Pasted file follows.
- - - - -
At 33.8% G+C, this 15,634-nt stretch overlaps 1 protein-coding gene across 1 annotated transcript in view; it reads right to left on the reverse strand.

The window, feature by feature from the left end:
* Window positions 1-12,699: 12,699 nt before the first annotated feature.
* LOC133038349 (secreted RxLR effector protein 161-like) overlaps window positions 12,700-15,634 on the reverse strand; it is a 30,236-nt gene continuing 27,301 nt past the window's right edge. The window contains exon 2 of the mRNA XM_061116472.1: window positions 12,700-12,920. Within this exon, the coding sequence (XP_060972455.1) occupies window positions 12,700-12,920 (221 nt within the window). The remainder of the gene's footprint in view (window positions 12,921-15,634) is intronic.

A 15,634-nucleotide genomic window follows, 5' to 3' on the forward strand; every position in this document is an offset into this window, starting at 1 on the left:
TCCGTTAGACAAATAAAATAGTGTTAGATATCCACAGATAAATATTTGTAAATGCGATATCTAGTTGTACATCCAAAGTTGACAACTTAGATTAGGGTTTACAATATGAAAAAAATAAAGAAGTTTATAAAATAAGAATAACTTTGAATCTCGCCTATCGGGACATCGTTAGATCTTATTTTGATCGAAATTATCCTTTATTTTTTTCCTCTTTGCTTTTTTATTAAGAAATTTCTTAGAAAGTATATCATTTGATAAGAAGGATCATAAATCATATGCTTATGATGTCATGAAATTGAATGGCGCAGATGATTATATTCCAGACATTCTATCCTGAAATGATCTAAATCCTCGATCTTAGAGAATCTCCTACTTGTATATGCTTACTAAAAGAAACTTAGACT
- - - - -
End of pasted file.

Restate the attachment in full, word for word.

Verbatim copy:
At 33.8% G+C, this 15,634-nt stretch overlaps 1 protein-coding gene across 1 annotated transcript in view; it reads right to left on the reverse strand.

The window, feature by feature from the left end:
* Window positions 1-12,699: 12,699 nt before the first annotated feature.
* LOC133038349 (secreted RxLR effector protein 161-like) overlaps window positions 12,700-15,634 on the reverse strand; it is a 30,236-nt gene continuing 27,301 nt past the window's right edge. The window contains exon 2 of the mRNA XM_061116472.1: window positions 12,700-12,920. Within this exon, the coding sequence (XP_060972455.1) occupies window positions 12,700-12,920 (221 nt within the window). The remainder of the gene's footprint in view (window positions 12,921-15,634) is intronic.

A 15,634-nucleotide genomic window follows, 5' to 3' on the forward strand; every position in this document is an offset into this window, starting at 1 on the left:
TCCGTTAGACAAATAAAATAGTGTTAGATATCCACAGATAAATATTTGTAAATGCGATATCTAGTTGTACATCCAAAGTTGACAACTTAGATTAGGGTTTACAATATGAAAAAAATAAAGAAGTTTATAAAATAAGAATAACTTTGAATCTCGCCTATCGGGACATCGTTAGATCTTATTTTGATCGAAATTATCCTTTATTTTTTTCCTCTTTGCTTTTTTATTAAGAAATTTCTTAGAAAGTATATCATTTGATAAGAAGGATCATAAATCATATGCTTATGATGTCATGAAATTGAATGGCGCAGATGATTATATTCCAGACATTCTATCCTGAAATGATCTAAATCCTCGATCTTAGAGAATCTCCTACTTGTATATGCTTACTAAAAGAAACTTAGACT